Source: Announcing Cloud Tasks, a task queue service for App Engine flex and second generation runtimes from Google Cloud
No application is an island—each one has dependencies and exists alongside other services, sharing resources and data. Today we are excited to announce Cloud Tasks, a fully managed, asynchronous task execution service that allows any application, running anywhere to use our standard API to add a task to the queue. Cloud Tasks enables serverless execution of your tasks via App Engine standard or flexible environments. With Cloud Tasks, you can offload long running and background activities, decouple services from one another, and make your applications much more resilient to failures. It is available today in beta for all Google Cloud Platform (GCP) users.
Cloud Tasks provides all the benefits of a distributed task queue: task offloading, loose coupling between services, and enhanced system reliability:
With task offloading, heavyweight and long running processes can be dispatched to a task queue, allowing your application to be more responsive for your users.
With loose coupling, services don’t talk to one another via direct request/response, but rather asynchronously. This allows them to scale independently.
Higher reliability and resilience comes from the fact that your tasks are persisted in storage and retried automatically, making your infrastructure resilient to intermittent failures.
Finally, Cloud Tasks does all this in a fully managed serverless fashion, with no manual intervention needed from the developer or operator. Customers also pay only for the operations they run. GCP takes care of all the provisioning of resources, replication and scaling required to operate Cloud Tasks. As a developer you simply add tasks to the queue and Cloud Tasks handles the rest.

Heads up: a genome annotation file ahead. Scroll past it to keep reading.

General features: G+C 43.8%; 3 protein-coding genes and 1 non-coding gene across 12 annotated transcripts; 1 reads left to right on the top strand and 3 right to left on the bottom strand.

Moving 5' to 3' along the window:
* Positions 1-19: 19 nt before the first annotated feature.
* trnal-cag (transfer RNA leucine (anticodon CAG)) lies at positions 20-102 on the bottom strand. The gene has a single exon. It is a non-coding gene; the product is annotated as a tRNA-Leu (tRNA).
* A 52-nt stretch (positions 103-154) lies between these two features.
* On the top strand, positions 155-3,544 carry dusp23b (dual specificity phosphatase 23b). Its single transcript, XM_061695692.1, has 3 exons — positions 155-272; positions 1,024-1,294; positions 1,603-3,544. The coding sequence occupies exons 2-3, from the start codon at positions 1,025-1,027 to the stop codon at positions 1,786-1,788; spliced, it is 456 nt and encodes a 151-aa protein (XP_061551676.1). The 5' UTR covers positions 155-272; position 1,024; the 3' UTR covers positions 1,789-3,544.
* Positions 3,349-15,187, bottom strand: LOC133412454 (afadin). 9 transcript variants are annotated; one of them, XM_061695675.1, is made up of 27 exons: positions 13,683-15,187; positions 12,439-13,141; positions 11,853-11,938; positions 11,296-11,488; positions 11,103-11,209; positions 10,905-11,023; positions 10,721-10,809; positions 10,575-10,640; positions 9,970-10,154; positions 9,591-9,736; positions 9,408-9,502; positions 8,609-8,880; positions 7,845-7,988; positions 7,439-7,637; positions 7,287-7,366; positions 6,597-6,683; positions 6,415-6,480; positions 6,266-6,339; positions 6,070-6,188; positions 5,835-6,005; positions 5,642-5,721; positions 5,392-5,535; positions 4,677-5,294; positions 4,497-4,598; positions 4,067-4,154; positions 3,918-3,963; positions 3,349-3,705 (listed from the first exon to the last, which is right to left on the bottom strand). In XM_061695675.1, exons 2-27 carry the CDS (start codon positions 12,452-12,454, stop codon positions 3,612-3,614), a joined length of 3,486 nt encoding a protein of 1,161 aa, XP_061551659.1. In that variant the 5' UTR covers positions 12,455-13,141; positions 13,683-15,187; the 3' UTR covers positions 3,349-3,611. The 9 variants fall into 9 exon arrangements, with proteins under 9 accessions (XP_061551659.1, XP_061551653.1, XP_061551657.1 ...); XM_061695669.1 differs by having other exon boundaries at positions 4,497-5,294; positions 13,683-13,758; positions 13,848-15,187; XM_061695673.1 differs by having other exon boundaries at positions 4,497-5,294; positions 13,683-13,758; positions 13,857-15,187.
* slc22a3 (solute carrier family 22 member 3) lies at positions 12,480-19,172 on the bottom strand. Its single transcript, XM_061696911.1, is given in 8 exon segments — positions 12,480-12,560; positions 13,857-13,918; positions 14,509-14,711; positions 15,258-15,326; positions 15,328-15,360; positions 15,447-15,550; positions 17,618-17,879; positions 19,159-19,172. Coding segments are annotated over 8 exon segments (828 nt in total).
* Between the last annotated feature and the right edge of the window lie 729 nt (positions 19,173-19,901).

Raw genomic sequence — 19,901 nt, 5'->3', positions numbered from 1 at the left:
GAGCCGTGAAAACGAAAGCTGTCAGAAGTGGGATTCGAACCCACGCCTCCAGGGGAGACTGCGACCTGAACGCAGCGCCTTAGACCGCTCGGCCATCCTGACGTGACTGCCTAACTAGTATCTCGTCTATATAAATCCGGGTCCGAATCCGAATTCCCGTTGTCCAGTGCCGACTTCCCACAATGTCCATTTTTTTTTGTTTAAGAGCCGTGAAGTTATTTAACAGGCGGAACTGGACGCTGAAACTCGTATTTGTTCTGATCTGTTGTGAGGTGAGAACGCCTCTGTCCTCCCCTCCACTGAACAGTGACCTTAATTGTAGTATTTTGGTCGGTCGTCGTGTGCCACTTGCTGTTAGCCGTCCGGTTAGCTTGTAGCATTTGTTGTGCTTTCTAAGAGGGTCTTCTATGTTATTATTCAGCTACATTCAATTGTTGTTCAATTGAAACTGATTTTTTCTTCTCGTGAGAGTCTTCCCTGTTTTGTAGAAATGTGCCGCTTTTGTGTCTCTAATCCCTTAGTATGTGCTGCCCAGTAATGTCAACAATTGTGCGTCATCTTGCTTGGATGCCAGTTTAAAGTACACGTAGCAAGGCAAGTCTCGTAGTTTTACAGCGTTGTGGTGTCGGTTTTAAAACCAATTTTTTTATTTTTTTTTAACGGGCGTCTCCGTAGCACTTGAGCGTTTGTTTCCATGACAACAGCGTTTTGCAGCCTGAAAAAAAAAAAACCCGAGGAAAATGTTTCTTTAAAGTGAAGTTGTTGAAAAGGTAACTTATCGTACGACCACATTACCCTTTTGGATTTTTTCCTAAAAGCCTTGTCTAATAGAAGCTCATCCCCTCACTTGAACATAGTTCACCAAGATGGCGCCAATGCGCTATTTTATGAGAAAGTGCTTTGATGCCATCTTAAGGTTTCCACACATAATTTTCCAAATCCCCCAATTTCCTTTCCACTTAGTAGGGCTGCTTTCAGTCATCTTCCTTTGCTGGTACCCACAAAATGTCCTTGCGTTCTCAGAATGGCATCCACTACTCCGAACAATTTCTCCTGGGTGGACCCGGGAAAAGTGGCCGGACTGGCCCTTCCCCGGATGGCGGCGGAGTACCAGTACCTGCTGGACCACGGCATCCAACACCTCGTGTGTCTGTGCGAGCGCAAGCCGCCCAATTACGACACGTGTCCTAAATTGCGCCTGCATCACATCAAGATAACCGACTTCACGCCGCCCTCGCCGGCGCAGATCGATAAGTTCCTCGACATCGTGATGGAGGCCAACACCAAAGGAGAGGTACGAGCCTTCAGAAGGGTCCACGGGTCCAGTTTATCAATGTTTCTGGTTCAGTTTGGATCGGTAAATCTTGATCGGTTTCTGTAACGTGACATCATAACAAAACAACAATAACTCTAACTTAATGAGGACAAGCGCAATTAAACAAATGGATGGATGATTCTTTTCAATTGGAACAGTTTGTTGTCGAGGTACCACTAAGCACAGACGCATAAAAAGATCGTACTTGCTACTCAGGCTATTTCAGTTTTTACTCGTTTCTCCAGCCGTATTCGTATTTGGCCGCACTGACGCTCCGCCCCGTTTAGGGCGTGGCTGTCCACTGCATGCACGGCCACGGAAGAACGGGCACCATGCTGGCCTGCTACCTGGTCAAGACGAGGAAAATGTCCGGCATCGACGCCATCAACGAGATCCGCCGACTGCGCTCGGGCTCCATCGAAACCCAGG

Local Insights, a provider of aggregated real-estate information based in San Francisco, uses App Engine, and relies on Cloud Tasks as the backbone of its data transport architecture:
“Local Insights is the CarFax for properties. We deal with millions of real estate records every day, and we rely on Cloud Tasks to distribute the load of updating both our cold storage and user-facing search platform. Cloud Tasks seamlessly scales but also allows for throttling so as not to overwhelm our servers. It retries on failure, so our systems are sure to ingest important data, and because it’s serverless, we spend more time delivering great products instead of handling DevOps. Cloud Tasks has become a critical component of our tech stack.” – Mike Hardy, Founder, Local Insights
We recently introduced second generation runtimes for App Engine. These runtimes allow you to easily build applications using up-to-date versions of most popular programming languages, with no restrictions on frameworks or supported libraries. Our hope is that these runtimes make App Engine more open, extensible and idiomatic. Cloud Tasks brings the long-held benefits of task queues to these new runtimes. In addition, it works with the App Engine flexible environment, supporting many thousands of existing applications.
Cloud Tasks operates in a push queue format, where tasks are dispatched to the worker services via HTTP requests according to a routing configuration. The worker then attempts to process them. If a task fails, an HTTP error is sent back to Cloud Tasks which then pauses and retries executing the service until a maximum number of attempts is reached. Once the execution is successful, the worker sends a 2xx success status code to Cloud Tasks.
The Cloud Tasks service handles all of the process management for the task, scaling workers up and down in relation to traffic and deleting tasks as they are completed.
For many years, App Engine customers have leveraged Task Queue, an App Engine service that enables asynchronous task execution. With today’s release, all management of task queues is now centralized in the Cloud Tasks console, command line and API. However, existing App Engine customers can choose to continue managing their tasks via the App Engine SDK for convenience.